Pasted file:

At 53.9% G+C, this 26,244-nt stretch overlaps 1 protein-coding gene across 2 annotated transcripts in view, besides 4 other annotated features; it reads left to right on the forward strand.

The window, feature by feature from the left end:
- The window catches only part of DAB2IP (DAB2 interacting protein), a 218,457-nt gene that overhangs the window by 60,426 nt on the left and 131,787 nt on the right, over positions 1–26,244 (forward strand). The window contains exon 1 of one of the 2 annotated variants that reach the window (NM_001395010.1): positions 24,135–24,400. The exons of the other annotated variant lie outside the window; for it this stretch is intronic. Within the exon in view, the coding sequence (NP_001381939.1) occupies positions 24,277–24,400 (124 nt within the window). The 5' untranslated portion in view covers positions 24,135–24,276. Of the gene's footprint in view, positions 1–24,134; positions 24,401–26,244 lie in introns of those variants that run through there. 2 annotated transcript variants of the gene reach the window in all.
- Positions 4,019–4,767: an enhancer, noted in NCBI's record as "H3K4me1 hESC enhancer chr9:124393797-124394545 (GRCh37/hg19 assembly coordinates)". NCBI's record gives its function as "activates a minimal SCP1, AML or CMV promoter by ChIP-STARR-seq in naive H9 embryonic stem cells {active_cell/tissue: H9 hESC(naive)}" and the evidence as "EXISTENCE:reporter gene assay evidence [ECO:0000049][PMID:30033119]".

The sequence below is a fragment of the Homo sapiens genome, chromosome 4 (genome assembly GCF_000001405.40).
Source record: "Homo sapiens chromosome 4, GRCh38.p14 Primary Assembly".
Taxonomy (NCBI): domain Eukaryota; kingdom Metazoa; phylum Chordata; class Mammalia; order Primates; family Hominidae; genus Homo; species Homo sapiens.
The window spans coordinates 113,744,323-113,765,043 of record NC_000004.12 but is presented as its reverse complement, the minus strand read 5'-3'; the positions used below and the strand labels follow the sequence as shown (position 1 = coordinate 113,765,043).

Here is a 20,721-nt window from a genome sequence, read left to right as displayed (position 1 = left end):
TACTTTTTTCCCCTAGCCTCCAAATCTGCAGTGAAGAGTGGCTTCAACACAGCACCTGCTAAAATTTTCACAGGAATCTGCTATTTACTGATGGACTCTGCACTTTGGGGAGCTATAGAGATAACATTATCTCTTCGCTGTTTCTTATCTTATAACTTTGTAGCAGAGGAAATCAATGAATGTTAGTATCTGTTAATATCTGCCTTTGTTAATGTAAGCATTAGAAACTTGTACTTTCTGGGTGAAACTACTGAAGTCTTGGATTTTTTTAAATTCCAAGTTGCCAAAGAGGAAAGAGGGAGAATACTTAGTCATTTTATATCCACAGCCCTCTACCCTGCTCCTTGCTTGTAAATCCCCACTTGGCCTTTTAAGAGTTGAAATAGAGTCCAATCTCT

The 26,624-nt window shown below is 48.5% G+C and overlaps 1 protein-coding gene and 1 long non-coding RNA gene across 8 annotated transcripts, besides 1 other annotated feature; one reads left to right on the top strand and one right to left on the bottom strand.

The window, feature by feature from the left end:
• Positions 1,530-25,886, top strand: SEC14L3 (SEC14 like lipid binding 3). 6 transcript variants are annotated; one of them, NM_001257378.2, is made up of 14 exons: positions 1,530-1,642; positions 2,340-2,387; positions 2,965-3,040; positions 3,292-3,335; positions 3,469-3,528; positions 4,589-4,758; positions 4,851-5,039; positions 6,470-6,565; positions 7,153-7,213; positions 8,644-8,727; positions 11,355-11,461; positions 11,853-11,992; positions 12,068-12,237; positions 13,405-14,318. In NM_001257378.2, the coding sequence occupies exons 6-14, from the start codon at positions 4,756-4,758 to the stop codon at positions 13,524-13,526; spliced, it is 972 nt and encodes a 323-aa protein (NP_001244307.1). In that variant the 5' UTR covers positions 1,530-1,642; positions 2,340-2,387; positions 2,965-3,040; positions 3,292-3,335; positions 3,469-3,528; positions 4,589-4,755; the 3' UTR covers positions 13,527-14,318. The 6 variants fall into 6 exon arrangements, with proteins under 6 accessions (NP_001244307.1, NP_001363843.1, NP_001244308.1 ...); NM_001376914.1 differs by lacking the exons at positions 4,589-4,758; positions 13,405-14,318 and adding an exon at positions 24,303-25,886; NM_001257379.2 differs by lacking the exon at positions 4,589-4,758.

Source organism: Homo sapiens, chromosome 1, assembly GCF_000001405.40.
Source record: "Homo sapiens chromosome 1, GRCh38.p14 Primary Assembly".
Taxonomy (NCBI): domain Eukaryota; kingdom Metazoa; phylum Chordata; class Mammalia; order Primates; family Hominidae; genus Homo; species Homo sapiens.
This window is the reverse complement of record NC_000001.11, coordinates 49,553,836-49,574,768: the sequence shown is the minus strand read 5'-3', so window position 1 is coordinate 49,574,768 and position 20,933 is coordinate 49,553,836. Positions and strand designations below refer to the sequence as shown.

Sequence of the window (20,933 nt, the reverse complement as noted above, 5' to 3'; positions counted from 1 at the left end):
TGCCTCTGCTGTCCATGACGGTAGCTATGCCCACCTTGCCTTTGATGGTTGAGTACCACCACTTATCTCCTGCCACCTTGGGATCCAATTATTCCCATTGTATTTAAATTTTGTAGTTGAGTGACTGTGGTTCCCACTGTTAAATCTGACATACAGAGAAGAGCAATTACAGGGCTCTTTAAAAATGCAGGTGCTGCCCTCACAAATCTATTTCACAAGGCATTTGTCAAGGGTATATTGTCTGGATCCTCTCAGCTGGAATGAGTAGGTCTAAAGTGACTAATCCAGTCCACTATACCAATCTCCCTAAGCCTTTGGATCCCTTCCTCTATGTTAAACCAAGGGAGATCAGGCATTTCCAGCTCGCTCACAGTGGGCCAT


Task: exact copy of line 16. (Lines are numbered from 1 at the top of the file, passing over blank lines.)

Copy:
Taxonomy (NCBI): domain Eukaryota; kingdom Metazoa; phylum Chordata; class Mammalia; order Primates; family Hominidae; genus Homo; species Homo sapiens.